Explaining UCC §3-104 NEGOTIABLE INSTRUMENT

    For negotiable notes, UCC 3 governs how these notes may be transferred, the effect of the transfer of ownership of the notes on the ownership of the mortgages securing those notes, and the right of the transferee, under certain circumstances, to record its interest in the mortgage in the applicable real estate office.

    1. Who is the person entitled to enforce a mortgage note and to whom the obligation to pay the note is owed?
    2. If the note is a negotiable instrument , Article 3 determines who may enforce those obligations and to whom these obligations are owed. If the note is non-negotiable, contract law governs.

      First, identify the “person entitled to enforce” the note. The owner is not synonymous with person entitled to enforce, a person need not be the owner to be entitled to enforce. The reason it is necessary to identify the “PETE” is that

      i. the maker’s obligation is to pay the amount of the note to PETE;
      ii. the maker’s payment to PETE results in discharge of the maker’s obligation; and
      iii. the maker’s failure to pay; when due, the amount of the note to PETE constitutes dishonor of the note.

      UCC 3-301 provides only three ways in which a person may qualify as a PETE, two of which require the person to be in possession of the note (which may include possession by a third party as an agent. (See UCC §§3-1-103(b), UCC § 3-402.) “Delivery” of a NI (negotiable instrument) is defined as “a voluntary transfer of possession.” UCC 1-201(b)(15).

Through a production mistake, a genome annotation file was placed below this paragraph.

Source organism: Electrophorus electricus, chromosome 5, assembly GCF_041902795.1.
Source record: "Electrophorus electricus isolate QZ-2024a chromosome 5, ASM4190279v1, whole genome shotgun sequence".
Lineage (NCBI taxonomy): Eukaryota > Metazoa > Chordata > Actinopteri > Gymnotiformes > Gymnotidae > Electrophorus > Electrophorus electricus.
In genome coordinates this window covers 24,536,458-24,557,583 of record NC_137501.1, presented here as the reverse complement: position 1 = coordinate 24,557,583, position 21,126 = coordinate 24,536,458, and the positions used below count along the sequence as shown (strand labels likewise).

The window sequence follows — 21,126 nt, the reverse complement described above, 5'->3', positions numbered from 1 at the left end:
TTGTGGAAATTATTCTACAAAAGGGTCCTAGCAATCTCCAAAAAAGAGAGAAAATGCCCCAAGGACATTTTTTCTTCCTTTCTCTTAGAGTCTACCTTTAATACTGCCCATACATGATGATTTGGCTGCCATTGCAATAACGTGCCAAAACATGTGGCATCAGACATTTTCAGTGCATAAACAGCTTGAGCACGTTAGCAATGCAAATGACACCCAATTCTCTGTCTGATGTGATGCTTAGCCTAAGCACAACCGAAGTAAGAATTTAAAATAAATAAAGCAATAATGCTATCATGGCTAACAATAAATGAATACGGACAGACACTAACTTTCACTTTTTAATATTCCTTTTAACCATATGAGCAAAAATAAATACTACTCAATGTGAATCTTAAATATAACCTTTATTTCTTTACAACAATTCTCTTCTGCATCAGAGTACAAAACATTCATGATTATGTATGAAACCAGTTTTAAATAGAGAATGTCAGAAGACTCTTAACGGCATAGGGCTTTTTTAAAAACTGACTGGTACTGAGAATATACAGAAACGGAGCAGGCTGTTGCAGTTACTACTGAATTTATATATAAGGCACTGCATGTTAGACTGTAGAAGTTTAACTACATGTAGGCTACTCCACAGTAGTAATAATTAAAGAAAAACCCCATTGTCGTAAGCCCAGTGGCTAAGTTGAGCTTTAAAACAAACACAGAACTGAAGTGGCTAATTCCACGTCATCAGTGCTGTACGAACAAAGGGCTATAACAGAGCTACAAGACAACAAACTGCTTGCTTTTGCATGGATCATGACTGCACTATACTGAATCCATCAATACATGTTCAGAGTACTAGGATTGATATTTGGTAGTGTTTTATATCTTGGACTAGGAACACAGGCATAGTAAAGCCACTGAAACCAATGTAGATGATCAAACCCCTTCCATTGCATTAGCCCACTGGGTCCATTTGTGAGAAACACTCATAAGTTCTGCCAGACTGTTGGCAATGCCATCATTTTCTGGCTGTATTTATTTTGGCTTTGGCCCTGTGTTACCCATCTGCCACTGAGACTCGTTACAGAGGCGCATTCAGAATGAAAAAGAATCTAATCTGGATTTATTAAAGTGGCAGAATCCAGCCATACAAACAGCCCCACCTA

The first way a person may qualify as a PETE is to be its “holder”. UCC § 1-201(b) (21) (A), requires that the person be in possession of the note and either the note is payable to that person or (ii) the note is payable to bearer. This requires examination of the note and any subsequent endorsements.

      The second way that a person may be a PETE is to be a “nonholder in possession of the note who has the rights of a holder.” A nonholder may have the rights of a holder if the delivery of the note to that person constitutes a “transfer” as defined in Article 3 because transfer of a note “vests in the transferee any right of the transfer or to enforce the instrument.” UCC 3-203(b). If a payee delivers the note to an assignee without indorsing it, the assignee will NOT BE a holder because the note is still payable to the payee. The person in possession of the note must also demonstrate the purpose of the delivery of the note in order to qualify as the PETE.

      The third method does not require possession of the note but is limited because it applies only in cases in which “the person cannot reasonably obtain possession of the instrument because the instrument was destroyed, its whereabouts cannot be determined, or it is in the wrongful possession of an unknown person or a person that cannot be found or is not amenable to service of process.” UCC §3-309(a)(iii). In such cases, a person qualifies as a PETE if he demonstrates not only that one of the circumstances is present but also that the person was formerly in possession of the note and entitled to enforce it when the loss of possession occurred and that the loss of possession was not a result of transfer or lawful seizure. If the person proves those facts as well as the terms of the note, the person may enforce the note but the court may not enter judgment in favor of the person unless the court finds that the maker is adequately protected against loss that might occur if the note subsequently appears.